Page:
The American Queen made its first voyage of 2013 this month, kicking off its second season as a slightly enhanced version of its 2012 self.
The Memphis-based American Queen Steamboat Co., which owns the 436-passenger paddlewheeler, said it invested more than $500,000 in the steamboat during its winter drydock to improve the onboard experience.
The American Queen, originally built in 1995, was relaunched by the American Queen Steamboat Co. in April 2012 after being out of service for two years (previously it was owned by the former Majestic America Line, which ceased operations in 2008). The move effectively marked the rebirth of Mississippi River cruising, an experience that had been all but dormant since the demise of Majestic.
The American Queen Steamboat Co. spent $30 million to purchase the American Queen from the federal government and refurbish it. The result was a vessel that looks much like the American Queen of lore: grand dining halls, lounges, bars and salons reminiscent of a bygone era of steamboating. The cabins have details such as antique furnishings, with 21st century upgrades like flat-screen TVs and plush bedding.
But during last year's launch, the company's executives acknowledged that some kinks in terms of the boat's interior spaces and onboard services needed to be ironed out. Now some of those kinks appear to have been addressed with a laundry list of upgrades.
The interior renovations were done at the Bollinger Shipyards in New Orleans, where the vessel had been laid up for the winter.
In addition to the aesthetic enhancements, the shipyard built an entirely new drive shaft for the steamboat and reinforced the paddlewheel after engineers discovered toward the end of last season that the existing shaft was cracked. The additional work forced the company to cancel the Feb. 7 and Feb. 15 American Queen sailings, for which impacted passengers were offered refunds and the opportunity to rebook.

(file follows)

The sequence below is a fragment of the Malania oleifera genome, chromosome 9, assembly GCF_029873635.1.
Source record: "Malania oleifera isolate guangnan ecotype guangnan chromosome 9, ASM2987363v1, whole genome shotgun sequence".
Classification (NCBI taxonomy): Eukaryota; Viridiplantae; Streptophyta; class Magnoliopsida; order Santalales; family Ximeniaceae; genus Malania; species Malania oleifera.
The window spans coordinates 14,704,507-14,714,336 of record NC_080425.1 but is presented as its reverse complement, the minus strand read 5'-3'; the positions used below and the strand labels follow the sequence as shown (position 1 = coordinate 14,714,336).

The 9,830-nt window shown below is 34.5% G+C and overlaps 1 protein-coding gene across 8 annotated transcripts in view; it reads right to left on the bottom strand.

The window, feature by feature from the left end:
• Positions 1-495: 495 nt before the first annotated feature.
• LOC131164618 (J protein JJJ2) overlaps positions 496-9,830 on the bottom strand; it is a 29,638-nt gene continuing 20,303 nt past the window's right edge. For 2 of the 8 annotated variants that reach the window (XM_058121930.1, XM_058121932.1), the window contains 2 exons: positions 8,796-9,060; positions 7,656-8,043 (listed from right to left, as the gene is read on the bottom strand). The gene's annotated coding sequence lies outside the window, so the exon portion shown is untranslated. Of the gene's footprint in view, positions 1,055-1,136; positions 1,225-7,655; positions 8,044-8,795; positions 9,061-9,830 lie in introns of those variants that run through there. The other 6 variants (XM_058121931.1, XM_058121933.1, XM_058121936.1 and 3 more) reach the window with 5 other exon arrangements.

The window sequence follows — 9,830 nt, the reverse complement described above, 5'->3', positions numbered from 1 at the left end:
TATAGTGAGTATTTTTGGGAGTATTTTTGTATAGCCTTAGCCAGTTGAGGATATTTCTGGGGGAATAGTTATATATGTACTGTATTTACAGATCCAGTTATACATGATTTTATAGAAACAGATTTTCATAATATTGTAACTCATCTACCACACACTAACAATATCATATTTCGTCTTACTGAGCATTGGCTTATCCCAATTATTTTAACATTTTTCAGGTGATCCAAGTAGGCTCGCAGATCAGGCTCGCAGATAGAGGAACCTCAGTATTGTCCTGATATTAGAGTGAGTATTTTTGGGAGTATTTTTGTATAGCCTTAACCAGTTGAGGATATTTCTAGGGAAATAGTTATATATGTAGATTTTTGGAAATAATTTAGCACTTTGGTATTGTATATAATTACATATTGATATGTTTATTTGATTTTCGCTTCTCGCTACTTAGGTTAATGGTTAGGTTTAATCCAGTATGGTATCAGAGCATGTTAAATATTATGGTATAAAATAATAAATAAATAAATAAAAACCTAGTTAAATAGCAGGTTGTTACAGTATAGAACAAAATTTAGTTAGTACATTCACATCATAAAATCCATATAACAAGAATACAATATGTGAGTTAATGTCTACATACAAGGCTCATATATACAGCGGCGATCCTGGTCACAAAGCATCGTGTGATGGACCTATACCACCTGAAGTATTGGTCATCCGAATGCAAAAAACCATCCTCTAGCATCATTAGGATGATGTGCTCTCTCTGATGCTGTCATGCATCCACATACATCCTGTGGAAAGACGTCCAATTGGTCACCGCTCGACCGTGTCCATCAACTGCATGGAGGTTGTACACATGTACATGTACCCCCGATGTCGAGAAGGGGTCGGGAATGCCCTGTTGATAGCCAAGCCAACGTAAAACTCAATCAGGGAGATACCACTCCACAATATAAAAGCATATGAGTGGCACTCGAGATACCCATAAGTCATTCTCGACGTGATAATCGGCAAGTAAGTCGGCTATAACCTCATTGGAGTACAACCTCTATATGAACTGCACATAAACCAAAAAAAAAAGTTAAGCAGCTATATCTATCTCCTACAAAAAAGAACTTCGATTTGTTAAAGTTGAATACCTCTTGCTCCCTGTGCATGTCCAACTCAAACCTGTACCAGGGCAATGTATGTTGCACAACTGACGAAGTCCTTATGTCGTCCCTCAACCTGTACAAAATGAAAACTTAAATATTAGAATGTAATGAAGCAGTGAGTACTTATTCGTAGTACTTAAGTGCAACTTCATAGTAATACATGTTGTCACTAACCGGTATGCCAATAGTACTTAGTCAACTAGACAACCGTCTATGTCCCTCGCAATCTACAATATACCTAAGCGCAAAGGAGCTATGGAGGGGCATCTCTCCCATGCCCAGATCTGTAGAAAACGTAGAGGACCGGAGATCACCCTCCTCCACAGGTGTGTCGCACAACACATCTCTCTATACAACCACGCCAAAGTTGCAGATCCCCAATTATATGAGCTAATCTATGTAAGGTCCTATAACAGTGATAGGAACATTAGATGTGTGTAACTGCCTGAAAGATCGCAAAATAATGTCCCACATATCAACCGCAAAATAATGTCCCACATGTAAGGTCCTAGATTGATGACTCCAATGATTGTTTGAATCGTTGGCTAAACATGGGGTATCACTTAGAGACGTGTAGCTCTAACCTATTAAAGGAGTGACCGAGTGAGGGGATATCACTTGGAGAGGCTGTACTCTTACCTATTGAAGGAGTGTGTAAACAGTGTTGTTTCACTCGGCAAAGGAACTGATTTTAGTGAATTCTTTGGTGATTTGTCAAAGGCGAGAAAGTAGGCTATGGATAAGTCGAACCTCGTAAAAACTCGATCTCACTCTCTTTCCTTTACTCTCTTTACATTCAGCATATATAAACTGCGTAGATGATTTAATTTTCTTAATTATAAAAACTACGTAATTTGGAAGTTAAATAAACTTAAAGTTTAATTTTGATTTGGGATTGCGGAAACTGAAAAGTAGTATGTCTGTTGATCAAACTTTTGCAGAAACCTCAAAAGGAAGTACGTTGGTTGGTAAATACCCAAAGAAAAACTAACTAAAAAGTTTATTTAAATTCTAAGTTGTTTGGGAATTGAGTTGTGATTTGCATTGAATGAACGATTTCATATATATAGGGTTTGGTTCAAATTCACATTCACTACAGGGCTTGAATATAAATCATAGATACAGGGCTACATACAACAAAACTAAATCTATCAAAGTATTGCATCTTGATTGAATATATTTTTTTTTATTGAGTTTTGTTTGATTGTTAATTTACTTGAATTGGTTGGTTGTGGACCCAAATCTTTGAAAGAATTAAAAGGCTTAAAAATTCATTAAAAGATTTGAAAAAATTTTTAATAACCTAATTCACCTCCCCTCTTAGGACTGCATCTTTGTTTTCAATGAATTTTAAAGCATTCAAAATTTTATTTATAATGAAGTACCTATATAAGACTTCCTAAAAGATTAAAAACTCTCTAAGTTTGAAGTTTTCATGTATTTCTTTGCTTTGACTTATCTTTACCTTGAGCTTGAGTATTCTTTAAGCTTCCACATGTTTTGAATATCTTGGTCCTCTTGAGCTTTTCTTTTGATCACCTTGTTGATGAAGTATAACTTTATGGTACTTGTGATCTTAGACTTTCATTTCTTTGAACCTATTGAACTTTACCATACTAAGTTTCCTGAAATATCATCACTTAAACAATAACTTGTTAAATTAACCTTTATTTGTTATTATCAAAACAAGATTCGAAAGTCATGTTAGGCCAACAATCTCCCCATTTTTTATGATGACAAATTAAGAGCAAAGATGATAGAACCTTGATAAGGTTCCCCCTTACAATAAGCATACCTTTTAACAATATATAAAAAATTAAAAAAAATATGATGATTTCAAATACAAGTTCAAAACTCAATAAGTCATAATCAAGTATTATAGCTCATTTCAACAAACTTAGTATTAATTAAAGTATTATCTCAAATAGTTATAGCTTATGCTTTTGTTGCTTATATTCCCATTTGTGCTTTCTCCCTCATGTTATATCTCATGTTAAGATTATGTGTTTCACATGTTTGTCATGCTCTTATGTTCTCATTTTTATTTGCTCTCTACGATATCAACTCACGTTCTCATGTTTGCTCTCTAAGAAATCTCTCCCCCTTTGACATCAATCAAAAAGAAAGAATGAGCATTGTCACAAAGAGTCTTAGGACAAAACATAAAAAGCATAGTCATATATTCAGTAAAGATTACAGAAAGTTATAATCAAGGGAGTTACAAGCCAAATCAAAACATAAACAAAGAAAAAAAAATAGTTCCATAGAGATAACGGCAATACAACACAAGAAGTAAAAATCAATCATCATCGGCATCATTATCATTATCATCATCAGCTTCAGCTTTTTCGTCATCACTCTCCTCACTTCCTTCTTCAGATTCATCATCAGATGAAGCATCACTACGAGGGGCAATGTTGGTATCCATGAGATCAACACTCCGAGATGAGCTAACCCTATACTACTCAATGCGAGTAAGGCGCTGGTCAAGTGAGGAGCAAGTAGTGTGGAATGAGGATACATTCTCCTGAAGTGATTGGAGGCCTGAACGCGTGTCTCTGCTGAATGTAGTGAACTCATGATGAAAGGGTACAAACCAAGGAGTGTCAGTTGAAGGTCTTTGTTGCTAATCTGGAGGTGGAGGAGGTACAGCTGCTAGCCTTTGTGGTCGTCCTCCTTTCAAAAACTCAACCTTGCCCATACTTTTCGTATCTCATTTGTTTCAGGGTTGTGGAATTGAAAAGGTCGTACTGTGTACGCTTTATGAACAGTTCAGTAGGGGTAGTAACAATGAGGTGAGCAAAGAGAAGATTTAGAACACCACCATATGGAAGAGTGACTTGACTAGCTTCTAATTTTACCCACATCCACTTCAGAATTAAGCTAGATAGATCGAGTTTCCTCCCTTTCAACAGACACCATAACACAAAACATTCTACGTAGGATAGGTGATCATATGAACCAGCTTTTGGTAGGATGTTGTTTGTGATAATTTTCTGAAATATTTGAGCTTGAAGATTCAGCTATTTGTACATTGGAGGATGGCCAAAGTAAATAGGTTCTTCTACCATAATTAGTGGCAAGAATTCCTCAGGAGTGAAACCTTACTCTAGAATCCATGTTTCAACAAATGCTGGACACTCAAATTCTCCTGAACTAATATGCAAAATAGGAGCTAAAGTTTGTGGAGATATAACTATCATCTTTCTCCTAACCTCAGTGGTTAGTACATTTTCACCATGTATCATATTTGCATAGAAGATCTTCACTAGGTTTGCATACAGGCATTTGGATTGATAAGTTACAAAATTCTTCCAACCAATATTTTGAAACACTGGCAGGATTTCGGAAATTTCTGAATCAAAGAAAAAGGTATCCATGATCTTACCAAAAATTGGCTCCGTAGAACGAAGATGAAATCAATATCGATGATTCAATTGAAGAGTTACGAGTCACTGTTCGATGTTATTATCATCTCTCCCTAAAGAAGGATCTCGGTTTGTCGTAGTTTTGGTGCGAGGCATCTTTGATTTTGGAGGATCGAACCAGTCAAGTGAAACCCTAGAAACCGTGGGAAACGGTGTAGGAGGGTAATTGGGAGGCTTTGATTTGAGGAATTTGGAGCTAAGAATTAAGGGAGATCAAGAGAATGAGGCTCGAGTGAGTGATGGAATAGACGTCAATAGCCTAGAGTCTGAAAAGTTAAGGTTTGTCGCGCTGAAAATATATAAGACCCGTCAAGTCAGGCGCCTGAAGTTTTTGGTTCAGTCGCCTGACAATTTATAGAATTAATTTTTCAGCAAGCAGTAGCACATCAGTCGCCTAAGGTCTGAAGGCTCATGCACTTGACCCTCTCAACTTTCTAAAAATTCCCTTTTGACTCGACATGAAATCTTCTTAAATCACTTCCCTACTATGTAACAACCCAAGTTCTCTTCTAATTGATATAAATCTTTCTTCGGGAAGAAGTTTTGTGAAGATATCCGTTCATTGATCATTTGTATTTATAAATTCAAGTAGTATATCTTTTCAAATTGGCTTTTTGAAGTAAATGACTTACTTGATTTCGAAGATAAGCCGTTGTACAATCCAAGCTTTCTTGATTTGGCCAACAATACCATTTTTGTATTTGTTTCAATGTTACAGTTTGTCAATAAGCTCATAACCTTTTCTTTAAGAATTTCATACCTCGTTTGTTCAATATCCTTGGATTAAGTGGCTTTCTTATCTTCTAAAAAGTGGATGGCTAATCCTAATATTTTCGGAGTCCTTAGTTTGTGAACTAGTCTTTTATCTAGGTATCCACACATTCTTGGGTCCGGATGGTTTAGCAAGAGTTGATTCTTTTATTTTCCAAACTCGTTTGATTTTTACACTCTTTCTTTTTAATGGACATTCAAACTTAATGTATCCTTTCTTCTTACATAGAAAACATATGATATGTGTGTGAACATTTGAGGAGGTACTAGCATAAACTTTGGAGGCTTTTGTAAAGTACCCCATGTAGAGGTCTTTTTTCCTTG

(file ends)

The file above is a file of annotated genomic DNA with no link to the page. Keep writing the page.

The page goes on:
New and improved Queen
Part of the challenge in updating a vessel such as the American Queen is maintaining its antique feel and charm, which pays tribute to a long tradition of paddlewheeling along the Mississippi River System, while also ensuring the vessel meets the standards of today's upscale clientele.
Consequently, the American Queen Steamboat Co. made enhancements with that goal in mind.
All the furniture in the public areas and the suites was either reupholstered or replaced. Additionally, all the staterooms or suites received new mahogany plantation shutters.
Paintings by Michael Blaser depicting river scenes have been placed along the hallways, evoking images of steamboats plying mighty rivers during the 19th century heyday of paddlewheeling in the U.S.
Perhaps some of the most dramatic changes have taken place in the vessel's dining areas. The main J.M. White Dining Room now features a new marble-and-granite entryway as well as fresh wallpaper and carpeting. There are new empire-style dining chairs and a mahogany wine wall showcasing a wide-ranging collection of wines.
The dining room also features a new double-sided buffet to accommodate a greater selection of options during breakfast and lunch.
Behind the scenes, there have been enhancements made to the galley, including new appliances purchased, so that the chefs onboard can better execute the Southern-influenced recipes and vision of culinary director Regina Charboneau. The menu ranges from beignets and bananas Foster French toast for breakfast to corn-and-shrimp fritters and pan-seared catfish for dinner; there is also a Sunday jazz brunch complete with buttermilk biscuits, crabs Benedict and savory grits with Gulf shrimp.
The Front Porch
At the bow of the ship was an area formerly known as the Front Porch of America, a popular place for resting, reading and relaxing. It has been transformed into the Front Porch Cafe, which will feature a more comprehensive alternative dining option. A small prep kitchen has been added that will enable the Front Porch Cafe to serve a light breakfast, lunch and dinner menu. In 2012, the Front Porch was serving only a light breakfast of pastries and cereals as well as sandwiches and snacks throughout the day.
New furnishings were also brought in for the revamped cafe.
This season, the River Grill on the sun deck will no longer serve dinner, as it had in 2012.
The hope, according to American Queen Steamboat Co. President and COO Ted Sykes, is that "after her makeover, public areas will appear even richer and more opulent, while back-of-the-house changes and additions improve efficiency."
The American Queen Steamboat Co. reported that it deployed a team of 100 workers to execute the upgrades. They tackled everything from new woodwork to custom-milled carpets to installing period fabrics.
Prices for American Queen sailings start at $1,495 per person, based on double occupancy, and include a one-night precruise hotel stay, shore excursions in each port and wine and beer with dinner.
Follow Michelle Baran on Twitter @mbtravelweekly.